Budget windfall for Belfast and the North

Latest boost for the North means that the overall Northern Ireland budget will jump to more than £11.7 billion by 2020

The UK Chancellor has earmarked an additional £320 million (€360 million) to a "Northern Ireland Executive" in his latest budget as the North marks nearly 21 months without a government in place to take key spending decisions.

The latest £320 million boost for the North means the overall Northern Ireland budget will jump to more than £11.7 billion by 2020.

Philip Hammond also gave the green light in his last budget before Brexit to a city deal for Belfast which will result in a £350 million investment from the UK Treasury.

In addition to the city deal the UK Chancellor has set aside £2 million for the “recovery and regeneration” of Belfast city centre following the massive fire which devastated Primark’s landmark store at Bank Buildings in the centre of the city at the end of August.


Among the other key measures specific to Northern Ireland outlined in the UK budget there will be funding worth £300 million for shared and integrated education projects.

Fuel duty

People living in the North will also gain from the UK Chancellor's to freeze fuel duty, while 80,000 workers in Northern Ireland will also benefit from his decision to raise the National Living Wage to £8.21 per hour next year. A further 26,000 people in the North will also profit from changes to the Minimum Wage, which will increase to £7.70 per hour and more people overall in Northern Ireland will enjoy the chance to keep more of what they earn with increases to both the Personal Allowance and the Higher Rate Threshold in the UK.

According to Mr Hammond his budget sends “a clear message to the people of Northern Ireland – your hard work is paying off.”

His decision to award Belfast a city region deal definitely got the biggest round of applause from many quarters in the North following the budget.

Region city deals

The Belfast Region City Deal partners, which includes six Belfast councils including Antrim and Newtownabbey Borough Council, Ards and North Down Borough Council, Belfast City Council, Lisburn and Castlereagh City Council, Mid and East Antrim Borough Council, Newry and Down District Council, said the Treasury backing would kickstart a major initiative which could ultimately deliver a significant long term jobs boost for the North.

The partners group said: “As part of the deal, the Northern Ireland Executive is expected to add at least a further £350 million and councils will contribute over £100 million. It is hoped the deal will create up to 20,000 new and better jobs alongside delivering a 10 year programme of inclusive economic growth - including an increase of £470 million Gross Value Added (GVA).”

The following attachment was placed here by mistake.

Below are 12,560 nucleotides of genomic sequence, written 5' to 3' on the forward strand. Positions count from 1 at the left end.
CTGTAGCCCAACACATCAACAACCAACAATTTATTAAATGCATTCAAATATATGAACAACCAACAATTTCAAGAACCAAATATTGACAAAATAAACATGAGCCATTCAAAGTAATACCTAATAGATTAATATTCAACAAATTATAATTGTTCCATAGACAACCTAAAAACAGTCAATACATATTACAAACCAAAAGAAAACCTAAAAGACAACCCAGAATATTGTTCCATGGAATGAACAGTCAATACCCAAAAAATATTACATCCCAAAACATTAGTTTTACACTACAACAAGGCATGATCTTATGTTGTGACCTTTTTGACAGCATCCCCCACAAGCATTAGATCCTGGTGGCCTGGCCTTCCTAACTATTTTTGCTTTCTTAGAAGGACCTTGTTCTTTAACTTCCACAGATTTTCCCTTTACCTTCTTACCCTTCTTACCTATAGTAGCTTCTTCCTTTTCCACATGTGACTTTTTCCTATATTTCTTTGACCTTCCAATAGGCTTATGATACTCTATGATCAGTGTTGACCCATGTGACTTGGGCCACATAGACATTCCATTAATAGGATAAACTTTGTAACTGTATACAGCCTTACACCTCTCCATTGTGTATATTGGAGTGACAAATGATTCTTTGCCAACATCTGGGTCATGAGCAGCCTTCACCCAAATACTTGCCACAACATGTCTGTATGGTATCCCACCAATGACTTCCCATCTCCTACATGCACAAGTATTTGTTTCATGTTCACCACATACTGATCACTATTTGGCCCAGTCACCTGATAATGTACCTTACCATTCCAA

Angela McGowan, CBI NI Regional Director, said the Belfast city deal was a “sizeable investment” from the UK Treasury but the North’s economy continued to face many challenges - not least because of the uncertainty surrounding Brexit.

“Nonetheless, the government’s commitment should give confidence to other similar proposed City Deals in the North West which could play a big role in attracting investment and talent to Northern Ireland,” she said.


The Northern Ireland Chamber of Commerce and Industry also warmly welcomed the Belfast city deal.

Ann McGregor, chief executive of the chamber said: “These measures, along with other announcements including the digital catapult (£215 million additional investment for UK innovation centres) and e-passports (enabling more travellers to be processed more quickly) will be welcomed by businesses here. The increase in the Annual Investment Allowance to £1 million for two years also gives firms a strong incentive to invest during the Brexit process.”

But despite all the extra money that Mr Hammond intends to send Northern Ireland’s way it is unlikely to soften the rising anxiety in the North about what Brexit could mean on the ground for businesses and consumers.

The Northern Ireland Retail Consortium director, Aodhán Connolly said there was "little in the budget overall which will help keep down the cost of doing business in Northern Ireland" while Stephen Kelly, chief executive of the campaign group Manufacturing NI, said relationships between businesses and government remained strained because of the UK's "approach to Brexit".

“The UK Chancellor could save the additional £500 million to help departments prepare for a No Deal Brexit if his colleagues in Cabinet would listen to those who create the jobs and wealth,” Mr Kelly warned.

The chief executive of the industry group, Hospitality Ulster, also said businesses remained in a "very difficult position" because of the absence of an Assembly and Executive.

Colin Neill said:"The potential for this Budget to deliver for the Northern Ireland economy and the hospitality sector was great, but instead it has left so many issues hanging and many questions unanswered.

"The UK's 20 per cent Tourism VAT rate is one of the highest in Europe, and Northern Ireland hospitality and tourism businesses are particularly vulnerable as the Republic of Ireland is its second largest market and nearest competitor."

Francess McDonnell

Francess McDonnell

Francess McDonnell is a contributor to The Irish Times specialising in business